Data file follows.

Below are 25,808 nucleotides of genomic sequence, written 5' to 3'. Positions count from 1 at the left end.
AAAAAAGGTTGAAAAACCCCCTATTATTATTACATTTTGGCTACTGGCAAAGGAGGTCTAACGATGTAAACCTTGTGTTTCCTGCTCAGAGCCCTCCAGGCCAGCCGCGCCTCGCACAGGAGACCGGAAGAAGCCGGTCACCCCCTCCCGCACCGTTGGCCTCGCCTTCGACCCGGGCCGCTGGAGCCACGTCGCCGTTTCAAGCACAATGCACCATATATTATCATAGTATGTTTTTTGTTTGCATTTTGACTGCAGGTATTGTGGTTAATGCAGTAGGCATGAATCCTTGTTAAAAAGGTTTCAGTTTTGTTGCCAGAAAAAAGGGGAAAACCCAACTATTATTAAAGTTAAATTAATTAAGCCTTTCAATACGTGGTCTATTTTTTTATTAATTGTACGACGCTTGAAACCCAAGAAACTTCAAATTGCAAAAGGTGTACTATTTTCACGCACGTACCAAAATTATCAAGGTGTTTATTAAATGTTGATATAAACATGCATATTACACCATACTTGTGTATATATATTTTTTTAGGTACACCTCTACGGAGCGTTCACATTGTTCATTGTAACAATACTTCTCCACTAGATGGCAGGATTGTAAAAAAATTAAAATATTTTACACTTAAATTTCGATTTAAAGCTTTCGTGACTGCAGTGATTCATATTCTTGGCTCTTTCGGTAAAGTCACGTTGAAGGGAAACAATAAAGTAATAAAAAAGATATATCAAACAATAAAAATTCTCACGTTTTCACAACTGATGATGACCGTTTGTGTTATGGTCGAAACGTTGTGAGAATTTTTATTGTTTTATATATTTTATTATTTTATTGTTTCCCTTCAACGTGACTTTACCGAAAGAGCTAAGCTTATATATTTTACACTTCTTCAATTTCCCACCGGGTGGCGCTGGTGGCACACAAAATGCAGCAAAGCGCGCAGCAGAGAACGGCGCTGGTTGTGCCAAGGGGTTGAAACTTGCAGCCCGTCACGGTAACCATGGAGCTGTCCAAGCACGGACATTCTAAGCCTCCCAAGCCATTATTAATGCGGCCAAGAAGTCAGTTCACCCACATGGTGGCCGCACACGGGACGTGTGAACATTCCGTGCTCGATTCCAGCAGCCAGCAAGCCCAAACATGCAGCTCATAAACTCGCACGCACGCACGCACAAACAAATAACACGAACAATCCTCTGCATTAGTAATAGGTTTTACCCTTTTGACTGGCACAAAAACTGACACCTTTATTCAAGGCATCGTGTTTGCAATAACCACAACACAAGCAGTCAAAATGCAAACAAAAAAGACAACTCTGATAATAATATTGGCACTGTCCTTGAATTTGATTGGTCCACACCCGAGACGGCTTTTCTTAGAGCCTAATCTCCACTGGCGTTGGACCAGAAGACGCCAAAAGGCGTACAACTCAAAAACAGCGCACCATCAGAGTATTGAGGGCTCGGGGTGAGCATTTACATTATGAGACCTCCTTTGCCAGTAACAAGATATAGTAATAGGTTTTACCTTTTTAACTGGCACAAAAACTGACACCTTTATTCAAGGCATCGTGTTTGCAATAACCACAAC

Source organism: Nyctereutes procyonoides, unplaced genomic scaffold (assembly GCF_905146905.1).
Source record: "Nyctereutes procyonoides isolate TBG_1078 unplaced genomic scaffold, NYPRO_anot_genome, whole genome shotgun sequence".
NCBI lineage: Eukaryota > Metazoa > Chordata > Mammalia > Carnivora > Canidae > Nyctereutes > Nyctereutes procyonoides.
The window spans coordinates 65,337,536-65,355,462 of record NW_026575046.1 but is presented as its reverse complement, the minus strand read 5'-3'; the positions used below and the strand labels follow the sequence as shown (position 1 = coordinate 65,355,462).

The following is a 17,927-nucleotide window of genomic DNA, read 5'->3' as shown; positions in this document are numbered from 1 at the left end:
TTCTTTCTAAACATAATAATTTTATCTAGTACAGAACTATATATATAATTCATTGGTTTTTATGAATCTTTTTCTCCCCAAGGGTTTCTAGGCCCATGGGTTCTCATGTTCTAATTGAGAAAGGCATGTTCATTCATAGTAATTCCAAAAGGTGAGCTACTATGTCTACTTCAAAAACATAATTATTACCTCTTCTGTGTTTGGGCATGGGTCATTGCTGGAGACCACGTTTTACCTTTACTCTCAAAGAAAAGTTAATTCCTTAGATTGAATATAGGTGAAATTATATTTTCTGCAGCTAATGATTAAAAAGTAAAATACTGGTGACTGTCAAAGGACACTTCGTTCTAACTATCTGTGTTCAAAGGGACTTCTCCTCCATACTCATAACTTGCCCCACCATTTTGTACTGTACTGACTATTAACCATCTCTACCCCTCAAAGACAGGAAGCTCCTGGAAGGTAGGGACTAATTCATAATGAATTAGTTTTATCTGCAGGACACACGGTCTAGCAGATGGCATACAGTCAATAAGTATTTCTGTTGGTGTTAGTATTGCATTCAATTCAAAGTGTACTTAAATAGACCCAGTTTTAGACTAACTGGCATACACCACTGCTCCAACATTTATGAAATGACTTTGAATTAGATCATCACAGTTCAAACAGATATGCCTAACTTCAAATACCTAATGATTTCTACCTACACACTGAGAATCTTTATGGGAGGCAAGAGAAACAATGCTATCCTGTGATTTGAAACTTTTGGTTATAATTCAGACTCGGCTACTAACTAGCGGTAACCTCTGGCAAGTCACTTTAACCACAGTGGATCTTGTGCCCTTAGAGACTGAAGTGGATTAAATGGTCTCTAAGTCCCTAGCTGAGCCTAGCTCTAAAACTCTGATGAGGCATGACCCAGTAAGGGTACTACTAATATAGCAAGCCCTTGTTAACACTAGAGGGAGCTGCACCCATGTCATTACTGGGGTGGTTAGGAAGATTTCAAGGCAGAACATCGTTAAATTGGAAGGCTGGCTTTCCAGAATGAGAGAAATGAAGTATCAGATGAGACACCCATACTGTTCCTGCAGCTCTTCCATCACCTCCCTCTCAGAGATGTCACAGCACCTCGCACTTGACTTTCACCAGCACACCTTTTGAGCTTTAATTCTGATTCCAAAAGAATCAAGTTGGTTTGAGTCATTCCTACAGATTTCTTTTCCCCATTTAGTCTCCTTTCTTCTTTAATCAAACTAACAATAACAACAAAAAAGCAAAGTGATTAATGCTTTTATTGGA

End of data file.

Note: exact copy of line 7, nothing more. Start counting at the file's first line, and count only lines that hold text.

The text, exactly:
The following is a 17,927-nucleotide window of genomic DNA, read 5'->3' as shown; positions in this document are numbered from 1 at the left end: